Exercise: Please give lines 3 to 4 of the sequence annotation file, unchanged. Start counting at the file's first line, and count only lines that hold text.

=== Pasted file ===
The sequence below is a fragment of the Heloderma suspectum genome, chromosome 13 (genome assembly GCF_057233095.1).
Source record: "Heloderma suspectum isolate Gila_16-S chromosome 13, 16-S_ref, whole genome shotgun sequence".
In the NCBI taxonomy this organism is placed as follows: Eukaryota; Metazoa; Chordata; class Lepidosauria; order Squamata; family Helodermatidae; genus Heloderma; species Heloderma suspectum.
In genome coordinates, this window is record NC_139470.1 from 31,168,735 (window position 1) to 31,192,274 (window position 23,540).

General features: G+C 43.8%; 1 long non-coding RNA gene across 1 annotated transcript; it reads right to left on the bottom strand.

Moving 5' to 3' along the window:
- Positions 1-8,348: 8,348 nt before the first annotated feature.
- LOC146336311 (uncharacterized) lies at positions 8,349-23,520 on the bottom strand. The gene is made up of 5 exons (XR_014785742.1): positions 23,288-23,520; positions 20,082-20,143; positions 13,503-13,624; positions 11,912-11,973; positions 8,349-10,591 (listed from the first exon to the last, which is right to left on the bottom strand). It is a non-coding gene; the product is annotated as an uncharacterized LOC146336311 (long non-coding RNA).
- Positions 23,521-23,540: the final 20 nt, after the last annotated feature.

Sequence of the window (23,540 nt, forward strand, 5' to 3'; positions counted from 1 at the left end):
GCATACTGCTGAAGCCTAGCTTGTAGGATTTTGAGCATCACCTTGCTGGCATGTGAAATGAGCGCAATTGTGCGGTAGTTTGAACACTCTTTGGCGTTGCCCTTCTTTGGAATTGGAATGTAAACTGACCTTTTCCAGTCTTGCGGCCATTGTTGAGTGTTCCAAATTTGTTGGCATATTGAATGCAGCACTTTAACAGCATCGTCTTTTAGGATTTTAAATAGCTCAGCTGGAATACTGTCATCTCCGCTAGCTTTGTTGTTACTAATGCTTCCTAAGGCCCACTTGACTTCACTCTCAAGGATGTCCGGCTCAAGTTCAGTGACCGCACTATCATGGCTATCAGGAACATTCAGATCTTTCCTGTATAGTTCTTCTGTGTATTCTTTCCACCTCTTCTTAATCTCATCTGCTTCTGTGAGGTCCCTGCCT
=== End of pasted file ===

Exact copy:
In the NCBI taxonomy this organism is placed as follows: Eukaryota; Metazoa; Chordata; class Lepidosauria; order Squamata; family Helodermatidae; genus Heloderma; species Heloderma suspectum.
In genome coordinates, this window is record NC_139470.1 from 31,168,735 (window position 1) to 31,192,274 (window position 23,540).